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Desert Riders Documentary Screening
Manish Agarwal , June 12th, 2012 07:37

DocHouse schedule for the next month includes challenging views of the UAE, Palestine and India, plus a South African-themed pop programme

DocHouse continue to bring factual features to the capital's cinemas with a screening at the Kilburn Tricycle this Thursday June 14 of Desert Riders, an exposé of camel racing in the United Arab Emirates - and the human trafficking that goes on to supply jockeys for this disreputable sport. The film will be followed by a panel discussion about child labour, with Catherine Turner from Anti-Slavery International and award-winning photojournalist David Higgs.

Presented in association with Open City Docs Fest, next Thursday's outing at Hammersmith's Riverside Studios will see Emad Burnat discuss 5 Broken Cameras: a personal insight into his West Bank village's resistance to Israeli settlements, shot over five years. The event also promises Palestinian snacks from CADFA (Camden Abu Dis Friendship Association).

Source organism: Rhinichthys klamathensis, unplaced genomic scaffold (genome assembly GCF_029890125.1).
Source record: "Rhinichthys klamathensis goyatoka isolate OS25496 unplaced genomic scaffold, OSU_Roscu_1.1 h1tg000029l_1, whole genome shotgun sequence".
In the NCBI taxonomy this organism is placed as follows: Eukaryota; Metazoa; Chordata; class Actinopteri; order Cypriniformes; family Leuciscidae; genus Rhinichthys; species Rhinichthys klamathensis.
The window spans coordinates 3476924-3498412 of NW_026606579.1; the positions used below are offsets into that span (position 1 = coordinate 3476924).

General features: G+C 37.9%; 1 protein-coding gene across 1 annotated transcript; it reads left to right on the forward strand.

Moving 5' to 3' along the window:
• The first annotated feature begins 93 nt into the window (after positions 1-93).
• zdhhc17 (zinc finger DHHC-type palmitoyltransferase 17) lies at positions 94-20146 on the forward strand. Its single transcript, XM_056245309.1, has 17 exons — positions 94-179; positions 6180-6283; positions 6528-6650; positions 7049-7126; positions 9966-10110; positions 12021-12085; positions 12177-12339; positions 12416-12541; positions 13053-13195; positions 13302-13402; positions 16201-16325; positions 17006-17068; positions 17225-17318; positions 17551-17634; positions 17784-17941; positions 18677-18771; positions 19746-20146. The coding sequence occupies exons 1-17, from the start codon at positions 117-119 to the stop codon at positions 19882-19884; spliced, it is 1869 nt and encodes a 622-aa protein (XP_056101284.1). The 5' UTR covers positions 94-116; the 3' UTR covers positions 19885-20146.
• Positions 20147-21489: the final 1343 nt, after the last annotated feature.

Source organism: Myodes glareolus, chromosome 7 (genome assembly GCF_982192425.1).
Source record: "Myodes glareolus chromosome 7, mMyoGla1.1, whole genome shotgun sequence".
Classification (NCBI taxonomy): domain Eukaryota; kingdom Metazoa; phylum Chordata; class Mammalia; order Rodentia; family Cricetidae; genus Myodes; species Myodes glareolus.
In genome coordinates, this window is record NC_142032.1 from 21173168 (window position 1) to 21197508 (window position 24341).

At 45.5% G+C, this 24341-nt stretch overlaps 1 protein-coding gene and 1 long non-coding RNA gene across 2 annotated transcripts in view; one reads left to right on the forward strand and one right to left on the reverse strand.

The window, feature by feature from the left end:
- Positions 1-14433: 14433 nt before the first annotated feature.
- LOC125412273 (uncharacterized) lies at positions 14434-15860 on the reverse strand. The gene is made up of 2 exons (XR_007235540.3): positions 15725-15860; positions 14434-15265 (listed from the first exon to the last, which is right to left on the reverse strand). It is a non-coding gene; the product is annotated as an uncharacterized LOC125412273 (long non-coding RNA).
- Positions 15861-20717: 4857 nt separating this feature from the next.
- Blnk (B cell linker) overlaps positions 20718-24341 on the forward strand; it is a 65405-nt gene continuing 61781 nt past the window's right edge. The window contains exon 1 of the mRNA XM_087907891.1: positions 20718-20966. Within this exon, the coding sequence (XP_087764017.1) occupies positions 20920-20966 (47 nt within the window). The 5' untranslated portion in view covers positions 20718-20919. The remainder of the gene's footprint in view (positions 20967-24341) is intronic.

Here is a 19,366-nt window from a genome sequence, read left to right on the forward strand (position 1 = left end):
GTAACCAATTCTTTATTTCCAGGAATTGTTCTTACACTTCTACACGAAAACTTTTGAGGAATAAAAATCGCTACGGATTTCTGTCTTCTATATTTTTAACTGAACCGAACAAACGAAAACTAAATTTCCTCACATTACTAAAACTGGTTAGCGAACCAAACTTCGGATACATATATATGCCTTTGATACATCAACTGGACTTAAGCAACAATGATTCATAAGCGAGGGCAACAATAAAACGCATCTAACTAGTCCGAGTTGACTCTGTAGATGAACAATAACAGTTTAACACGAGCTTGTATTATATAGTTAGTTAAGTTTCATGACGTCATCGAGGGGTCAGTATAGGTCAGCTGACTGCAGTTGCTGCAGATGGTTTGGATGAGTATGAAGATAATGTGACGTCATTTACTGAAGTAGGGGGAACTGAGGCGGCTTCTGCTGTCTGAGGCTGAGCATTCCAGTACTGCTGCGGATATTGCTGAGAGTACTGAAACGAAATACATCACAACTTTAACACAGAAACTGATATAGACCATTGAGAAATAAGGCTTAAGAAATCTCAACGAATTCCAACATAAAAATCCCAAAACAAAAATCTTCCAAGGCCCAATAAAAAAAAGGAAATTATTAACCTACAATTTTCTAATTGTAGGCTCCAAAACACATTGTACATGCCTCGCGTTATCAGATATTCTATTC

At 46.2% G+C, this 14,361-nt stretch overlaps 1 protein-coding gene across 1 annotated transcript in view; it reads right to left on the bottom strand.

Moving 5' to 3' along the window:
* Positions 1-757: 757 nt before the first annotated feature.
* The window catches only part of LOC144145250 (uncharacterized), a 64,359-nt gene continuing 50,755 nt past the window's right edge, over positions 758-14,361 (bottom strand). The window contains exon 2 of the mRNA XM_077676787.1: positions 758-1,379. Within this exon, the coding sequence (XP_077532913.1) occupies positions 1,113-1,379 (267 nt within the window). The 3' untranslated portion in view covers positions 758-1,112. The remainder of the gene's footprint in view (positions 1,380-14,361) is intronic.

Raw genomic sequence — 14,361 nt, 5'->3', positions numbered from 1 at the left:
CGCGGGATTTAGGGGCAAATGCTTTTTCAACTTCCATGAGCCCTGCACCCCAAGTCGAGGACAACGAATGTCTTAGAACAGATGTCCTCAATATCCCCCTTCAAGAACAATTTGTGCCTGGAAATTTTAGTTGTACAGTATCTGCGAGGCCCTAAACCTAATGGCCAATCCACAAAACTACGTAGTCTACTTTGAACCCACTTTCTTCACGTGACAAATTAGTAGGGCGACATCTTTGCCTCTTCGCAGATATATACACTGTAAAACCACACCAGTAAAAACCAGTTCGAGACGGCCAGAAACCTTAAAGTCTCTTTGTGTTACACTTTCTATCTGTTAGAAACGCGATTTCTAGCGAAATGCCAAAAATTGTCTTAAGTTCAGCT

There's a double bill at Rich Mix on June 28 headed by Micha X Peled's Bitter Seeds, exploring the tragic consequences - including mass suicide - of genetically modified crops on Indian farmers. The final part of the director's trilogy on globalization (following Store Wars: When Wal-Mart Comes To Town and sweatshop document China Blue), this feature will be paired with British filmmaker Andrew Hinton's perhaps more optimistic short Banking On Change.

On a different note, Sunday July 1 will see two musical previews at the Kilburn Tricycle, accompanied by traditional South African BBQ. Malik Bendjelloul's investigative profile of 'lost' folk singer Rodriguez, Searching For Sugar Man, airs ahead of its UK theatrical opening (on Friday July 27; check back then for a full Quietus article), alongside the marvellous Under African Skies, charting the story of Paul Simon's evergreen but controversial Graceland album. Reviewing the latter documentary's UK premiere at Sundance London recently, tQ's own Stephen Dalton opined: "[Joe] Berlinger's film almost serves as a kind of musical Truth and Reconciliation Commission." Watch a trailer below, and check the DocHouse website for more information.

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